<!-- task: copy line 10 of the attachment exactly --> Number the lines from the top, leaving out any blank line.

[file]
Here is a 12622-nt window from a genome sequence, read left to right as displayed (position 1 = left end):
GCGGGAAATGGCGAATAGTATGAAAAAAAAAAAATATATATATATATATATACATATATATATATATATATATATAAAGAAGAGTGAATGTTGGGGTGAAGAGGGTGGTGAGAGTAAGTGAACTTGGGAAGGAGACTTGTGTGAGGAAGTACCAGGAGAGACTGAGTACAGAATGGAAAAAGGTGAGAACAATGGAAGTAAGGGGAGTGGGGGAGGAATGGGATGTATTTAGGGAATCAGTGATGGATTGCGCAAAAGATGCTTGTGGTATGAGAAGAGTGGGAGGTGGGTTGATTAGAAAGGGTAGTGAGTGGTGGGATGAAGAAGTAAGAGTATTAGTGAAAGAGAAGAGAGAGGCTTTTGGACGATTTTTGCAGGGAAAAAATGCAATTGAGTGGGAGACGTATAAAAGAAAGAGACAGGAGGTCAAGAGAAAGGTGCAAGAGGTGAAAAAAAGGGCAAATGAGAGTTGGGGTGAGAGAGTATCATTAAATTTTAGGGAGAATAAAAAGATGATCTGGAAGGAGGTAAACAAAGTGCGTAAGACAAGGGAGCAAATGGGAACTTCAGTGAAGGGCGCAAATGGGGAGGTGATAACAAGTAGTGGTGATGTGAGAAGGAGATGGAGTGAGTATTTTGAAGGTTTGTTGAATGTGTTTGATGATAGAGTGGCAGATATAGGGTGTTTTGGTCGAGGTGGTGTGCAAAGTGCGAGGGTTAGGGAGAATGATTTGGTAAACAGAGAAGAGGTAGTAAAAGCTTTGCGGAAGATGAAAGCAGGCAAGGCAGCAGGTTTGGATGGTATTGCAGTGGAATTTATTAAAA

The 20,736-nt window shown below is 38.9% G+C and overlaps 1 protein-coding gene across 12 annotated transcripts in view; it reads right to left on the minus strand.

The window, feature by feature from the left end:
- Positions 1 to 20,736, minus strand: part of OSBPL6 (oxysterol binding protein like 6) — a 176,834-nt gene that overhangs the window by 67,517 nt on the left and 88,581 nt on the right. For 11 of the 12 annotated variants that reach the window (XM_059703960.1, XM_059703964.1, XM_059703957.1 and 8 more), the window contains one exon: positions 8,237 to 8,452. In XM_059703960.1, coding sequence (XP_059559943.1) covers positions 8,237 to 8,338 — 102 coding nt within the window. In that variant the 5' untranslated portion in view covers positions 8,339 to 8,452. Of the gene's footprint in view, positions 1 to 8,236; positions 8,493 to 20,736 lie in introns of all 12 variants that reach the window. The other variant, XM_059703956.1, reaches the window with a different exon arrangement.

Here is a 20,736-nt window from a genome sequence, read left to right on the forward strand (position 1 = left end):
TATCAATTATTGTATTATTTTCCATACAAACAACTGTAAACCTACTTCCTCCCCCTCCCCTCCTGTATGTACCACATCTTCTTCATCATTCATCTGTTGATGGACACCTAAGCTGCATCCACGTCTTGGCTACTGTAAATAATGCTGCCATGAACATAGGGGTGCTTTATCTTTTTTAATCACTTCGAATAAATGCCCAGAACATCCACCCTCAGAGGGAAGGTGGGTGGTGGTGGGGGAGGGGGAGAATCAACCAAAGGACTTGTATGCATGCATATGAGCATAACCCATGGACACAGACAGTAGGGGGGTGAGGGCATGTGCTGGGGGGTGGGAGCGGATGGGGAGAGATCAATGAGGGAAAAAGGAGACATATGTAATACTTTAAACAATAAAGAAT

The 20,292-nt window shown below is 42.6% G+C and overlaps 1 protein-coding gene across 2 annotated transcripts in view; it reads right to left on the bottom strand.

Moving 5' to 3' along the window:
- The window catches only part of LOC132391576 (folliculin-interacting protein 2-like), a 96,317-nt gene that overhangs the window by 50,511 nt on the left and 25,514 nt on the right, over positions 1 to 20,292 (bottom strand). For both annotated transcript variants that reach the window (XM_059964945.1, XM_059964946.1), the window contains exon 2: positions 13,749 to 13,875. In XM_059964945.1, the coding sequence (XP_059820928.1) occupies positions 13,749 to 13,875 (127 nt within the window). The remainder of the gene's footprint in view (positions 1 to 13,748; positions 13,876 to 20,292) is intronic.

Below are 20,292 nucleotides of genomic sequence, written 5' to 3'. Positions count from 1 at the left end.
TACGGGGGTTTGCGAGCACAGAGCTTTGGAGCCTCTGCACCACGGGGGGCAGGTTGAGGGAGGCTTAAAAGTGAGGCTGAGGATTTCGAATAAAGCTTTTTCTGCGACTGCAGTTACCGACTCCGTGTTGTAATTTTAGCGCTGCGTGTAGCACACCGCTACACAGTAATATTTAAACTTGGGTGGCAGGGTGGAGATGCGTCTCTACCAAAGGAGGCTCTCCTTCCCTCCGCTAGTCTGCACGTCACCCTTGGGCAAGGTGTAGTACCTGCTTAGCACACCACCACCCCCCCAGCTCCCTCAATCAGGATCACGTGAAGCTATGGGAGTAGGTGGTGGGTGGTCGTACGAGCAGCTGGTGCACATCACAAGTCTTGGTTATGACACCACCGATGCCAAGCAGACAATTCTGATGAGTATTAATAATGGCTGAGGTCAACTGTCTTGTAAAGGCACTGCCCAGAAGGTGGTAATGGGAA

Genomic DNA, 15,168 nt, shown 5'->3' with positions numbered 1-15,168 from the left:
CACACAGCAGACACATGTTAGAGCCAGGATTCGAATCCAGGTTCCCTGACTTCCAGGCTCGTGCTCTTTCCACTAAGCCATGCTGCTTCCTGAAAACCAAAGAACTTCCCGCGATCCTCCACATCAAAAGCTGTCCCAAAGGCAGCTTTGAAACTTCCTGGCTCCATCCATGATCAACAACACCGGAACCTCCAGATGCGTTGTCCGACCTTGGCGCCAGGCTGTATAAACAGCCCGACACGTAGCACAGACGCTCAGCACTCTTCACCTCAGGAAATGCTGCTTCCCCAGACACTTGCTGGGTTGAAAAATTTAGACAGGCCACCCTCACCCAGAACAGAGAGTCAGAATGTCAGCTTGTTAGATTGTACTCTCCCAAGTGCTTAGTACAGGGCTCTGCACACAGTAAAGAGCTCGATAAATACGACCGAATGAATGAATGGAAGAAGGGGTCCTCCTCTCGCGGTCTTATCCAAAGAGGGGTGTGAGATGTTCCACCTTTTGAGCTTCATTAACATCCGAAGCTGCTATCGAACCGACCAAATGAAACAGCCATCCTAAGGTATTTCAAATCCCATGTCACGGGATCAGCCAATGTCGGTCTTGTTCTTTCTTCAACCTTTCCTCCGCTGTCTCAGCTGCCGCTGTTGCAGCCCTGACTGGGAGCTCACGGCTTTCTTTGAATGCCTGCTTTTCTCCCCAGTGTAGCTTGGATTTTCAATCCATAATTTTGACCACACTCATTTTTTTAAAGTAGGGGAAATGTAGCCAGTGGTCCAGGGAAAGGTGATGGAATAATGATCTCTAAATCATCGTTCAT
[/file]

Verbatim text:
- The window catches only part of LOC132391576 (folliculin-interacting protein 2-like), a 96,317-nt gene that overhangs the window by 50,511 nt on the left and 25,514 nt on the right, over positions 1 to 20,292 (bottom strand). For both annotated transcript variants that reach the window (XM_059964945.1, XM_059964946.1), the window contains exon 2: positions 13,749 to 13,875. In XM_059964945.1, the coding sequence (XP_059820928.1) occupies positions 13,749 to 13,875 (127 nt within the window). The remainder of the gene's footprint in view (positions 1 to 13,748; positions 13,876 to 20,292) is intronic.